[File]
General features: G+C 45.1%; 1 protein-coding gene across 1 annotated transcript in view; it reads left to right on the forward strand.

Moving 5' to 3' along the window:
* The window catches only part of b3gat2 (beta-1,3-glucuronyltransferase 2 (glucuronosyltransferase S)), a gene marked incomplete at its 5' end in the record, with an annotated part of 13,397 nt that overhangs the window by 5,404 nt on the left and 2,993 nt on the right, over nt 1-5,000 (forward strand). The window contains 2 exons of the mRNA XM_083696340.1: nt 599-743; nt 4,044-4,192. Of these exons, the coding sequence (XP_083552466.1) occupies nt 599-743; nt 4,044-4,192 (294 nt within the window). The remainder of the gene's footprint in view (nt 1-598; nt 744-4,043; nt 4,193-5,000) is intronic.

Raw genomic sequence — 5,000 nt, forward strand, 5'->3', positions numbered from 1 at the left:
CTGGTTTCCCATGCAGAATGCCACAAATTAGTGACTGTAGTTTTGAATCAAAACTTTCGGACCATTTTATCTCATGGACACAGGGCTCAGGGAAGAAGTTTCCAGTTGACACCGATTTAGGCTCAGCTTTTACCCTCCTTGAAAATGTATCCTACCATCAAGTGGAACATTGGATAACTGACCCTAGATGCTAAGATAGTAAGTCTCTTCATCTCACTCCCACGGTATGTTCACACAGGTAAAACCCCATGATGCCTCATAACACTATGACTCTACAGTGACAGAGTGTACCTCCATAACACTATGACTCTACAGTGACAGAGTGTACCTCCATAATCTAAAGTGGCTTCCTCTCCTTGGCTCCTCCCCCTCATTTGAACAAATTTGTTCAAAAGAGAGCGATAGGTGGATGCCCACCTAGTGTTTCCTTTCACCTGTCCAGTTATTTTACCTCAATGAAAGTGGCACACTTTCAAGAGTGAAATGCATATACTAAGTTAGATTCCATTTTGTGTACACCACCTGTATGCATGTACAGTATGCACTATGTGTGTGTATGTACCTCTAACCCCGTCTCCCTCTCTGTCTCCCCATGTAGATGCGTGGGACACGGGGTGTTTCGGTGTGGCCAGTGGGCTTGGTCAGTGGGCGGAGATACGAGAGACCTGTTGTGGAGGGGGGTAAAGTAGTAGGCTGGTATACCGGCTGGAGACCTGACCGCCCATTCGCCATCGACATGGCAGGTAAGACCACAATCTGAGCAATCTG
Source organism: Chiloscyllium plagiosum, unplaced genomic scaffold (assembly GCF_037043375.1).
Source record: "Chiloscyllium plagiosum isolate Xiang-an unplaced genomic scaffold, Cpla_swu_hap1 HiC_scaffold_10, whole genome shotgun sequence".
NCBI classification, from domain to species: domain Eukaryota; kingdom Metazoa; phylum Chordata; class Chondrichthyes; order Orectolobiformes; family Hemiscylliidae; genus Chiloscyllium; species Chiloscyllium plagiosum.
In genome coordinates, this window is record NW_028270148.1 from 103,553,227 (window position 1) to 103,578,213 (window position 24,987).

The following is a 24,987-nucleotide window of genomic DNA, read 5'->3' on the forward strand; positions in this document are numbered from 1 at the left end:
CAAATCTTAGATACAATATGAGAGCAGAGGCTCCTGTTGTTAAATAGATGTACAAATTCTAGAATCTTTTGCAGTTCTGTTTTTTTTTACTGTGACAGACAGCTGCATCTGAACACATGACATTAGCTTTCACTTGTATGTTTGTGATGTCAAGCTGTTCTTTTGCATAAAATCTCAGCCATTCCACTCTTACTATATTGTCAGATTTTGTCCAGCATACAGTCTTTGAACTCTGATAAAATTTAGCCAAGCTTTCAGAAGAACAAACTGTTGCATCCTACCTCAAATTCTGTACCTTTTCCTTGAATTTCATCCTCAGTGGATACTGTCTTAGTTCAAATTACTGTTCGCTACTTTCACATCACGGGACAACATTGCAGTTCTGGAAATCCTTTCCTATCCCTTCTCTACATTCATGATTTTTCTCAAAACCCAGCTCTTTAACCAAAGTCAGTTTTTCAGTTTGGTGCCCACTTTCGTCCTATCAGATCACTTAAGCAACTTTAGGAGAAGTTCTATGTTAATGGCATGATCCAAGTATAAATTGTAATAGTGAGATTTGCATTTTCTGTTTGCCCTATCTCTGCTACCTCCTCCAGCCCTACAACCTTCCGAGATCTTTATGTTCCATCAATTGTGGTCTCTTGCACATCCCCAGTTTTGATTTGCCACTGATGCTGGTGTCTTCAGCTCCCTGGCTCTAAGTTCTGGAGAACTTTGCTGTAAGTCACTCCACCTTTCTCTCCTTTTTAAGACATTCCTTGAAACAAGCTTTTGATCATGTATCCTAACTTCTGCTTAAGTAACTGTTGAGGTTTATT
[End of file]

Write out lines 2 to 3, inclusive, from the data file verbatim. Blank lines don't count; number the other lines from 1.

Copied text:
Moving 5' to 3' along the window:
* The window catches only part of b3gat2 (beta-1,3-glucuronyltransferase 2 (glucuronosyltransferase S)), a gene marked incomplete at its 5' end in the record, with an annotated part of 13,397 nt that overhangs the window by 5,404 nt on the left and 2,993 nt on the right, over nt 1-5,000 (forward strand). The window contains 2 exons of the mRNA XM_083696340.1: nt 599-743; nt 4,044-4,192. Of these exons, the coding sequence (XP_083552466.1) occupies nt 599-743; nt 4,044-4,192 (294 nt within the window). The remainder of the gene's footprint in view (nt 1-598; nt 744-4,043; nt 4,193-5,000) is intronic.